Let’s put it this way: For director Peter Jackson and co-writers Fran Walsh and Philippa Boyens, there was no margin for error in portraying the battle that was an entire trilogy in the making. Even the prolifically anti-war author J.R.R. Tolkien — who had never hesitated to gloss over and cut away from scenes of war and carnage on multiple occasions throughout both “The Hobbit” and “The Lord of the Rings” novels — couldn’t help but devote six entire chapters to the most significant turning point in the War of the Ring. The stakes, both narratively and otherwise, had never been higher.

Armed only with the knowledge that the all-powerful One Ring is in the hands of a Hobbit, the villainous Sauron makes his boldest and most aggressive move yet against the realm of Gondor. The greatest battle in the Third Age of Middle-earth would take place in and around the city of Minas Tirith, one of the last major strongholds still standing against the might of Mordor. Having inadvertently received a glimpse of Sauron’s plans, Gandalf (Ian McKellan) and his troublesome ward Pippin (Billy Boyd) make a beeline for the city to warn them of the impending threat. But handcuffed by the shoddy leadership of the cynical and grief-stricken Steward Denethor (John Noble), mourning the loss of his son and member of the Fellowship Boromir, it almost seems as if the enemy’s plans have been halfway accomplished already.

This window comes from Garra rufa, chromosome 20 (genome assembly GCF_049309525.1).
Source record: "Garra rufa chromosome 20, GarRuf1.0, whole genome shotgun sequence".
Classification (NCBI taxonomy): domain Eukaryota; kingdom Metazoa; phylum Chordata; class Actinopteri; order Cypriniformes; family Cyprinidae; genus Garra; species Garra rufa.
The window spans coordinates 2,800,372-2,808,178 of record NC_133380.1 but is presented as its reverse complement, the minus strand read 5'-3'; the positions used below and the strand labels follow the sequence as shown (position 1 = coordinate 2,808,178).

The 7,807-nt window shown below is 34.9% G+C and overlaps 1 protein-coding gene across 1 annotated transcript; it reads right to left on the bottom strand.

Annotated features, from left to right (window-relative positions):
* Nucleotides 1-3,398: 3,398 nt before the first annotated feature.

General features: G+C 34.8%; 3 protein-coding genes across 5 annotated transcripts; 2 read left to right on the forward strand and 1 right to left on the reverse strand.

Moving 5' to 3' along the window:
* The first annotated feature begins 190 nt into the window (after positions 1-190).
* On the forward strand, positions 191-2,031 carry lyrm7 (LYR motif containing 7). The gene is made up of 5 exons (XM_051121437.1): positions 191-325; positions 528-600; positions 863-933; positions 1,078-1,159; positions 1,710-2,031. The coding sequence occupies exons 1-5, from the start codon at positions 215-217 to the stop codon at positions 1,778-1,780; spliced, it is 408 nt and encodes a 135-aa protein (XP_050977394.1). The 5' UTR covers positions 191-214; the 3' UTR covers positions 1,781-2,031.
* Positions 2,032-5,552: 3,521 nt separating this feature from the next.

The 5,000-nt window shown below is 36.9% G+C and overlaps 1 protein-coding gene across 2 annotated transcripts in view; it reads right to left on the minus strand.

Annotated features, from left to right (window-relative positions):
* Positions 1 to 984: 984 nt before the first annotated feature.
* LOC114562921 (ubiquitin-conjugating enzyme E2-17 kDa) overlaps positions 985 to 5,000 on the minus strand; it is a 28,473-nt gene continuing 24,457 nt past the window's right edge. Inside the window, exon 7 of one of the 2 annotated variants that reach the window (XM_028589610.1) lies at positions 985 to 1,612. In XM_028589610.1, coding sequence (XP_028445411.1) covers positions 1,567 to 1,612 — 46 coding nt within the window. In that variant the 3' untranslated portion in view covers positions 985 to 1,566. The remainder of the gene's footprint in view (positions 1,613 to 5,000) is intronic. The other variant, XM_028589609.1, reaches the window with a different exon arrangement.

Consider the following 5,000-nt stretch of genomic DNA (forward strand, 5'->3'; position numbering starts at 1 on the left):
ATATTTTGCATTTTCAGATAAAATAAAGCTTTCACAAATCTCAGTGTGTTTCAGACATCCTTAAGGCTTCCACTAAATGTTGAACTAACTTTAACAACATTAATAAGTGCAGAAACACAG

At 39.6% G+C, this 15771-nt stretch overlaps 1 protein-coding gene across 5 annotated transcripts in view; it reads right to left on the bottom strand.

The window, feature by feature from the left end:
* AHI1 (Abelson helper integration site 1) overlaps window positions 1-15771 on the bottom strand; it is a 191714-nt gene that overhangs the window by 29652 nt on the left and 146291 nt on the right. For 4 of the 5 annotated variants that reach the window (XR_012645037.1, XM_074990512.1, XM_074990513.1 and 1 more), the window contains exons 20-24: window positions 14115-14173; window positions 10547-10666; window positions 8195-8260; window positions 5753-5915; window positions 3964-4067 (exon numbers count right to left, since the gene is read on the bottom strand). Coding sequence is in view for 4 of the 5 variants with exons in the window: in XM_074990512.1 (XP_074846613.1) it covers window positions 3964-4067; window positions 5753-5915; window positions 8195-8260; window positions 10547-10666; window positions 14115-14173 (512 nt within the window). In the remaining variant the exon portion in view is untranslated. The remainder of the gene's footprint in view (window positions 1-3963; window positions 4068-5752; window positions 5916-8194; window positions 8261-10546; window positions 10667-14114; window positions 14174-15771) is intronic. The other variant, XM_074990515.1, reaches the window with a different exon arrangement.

The attack commences with some of the nastiest imagery pulled straight from Tolkien’s text, as hundreds of decapitated heads are catapulted into Minas Tirith. But finally spurred into action by the depths of Denethor’s despair, Gandalf takes charge of the city’s last defense and joins the battle in earnest.

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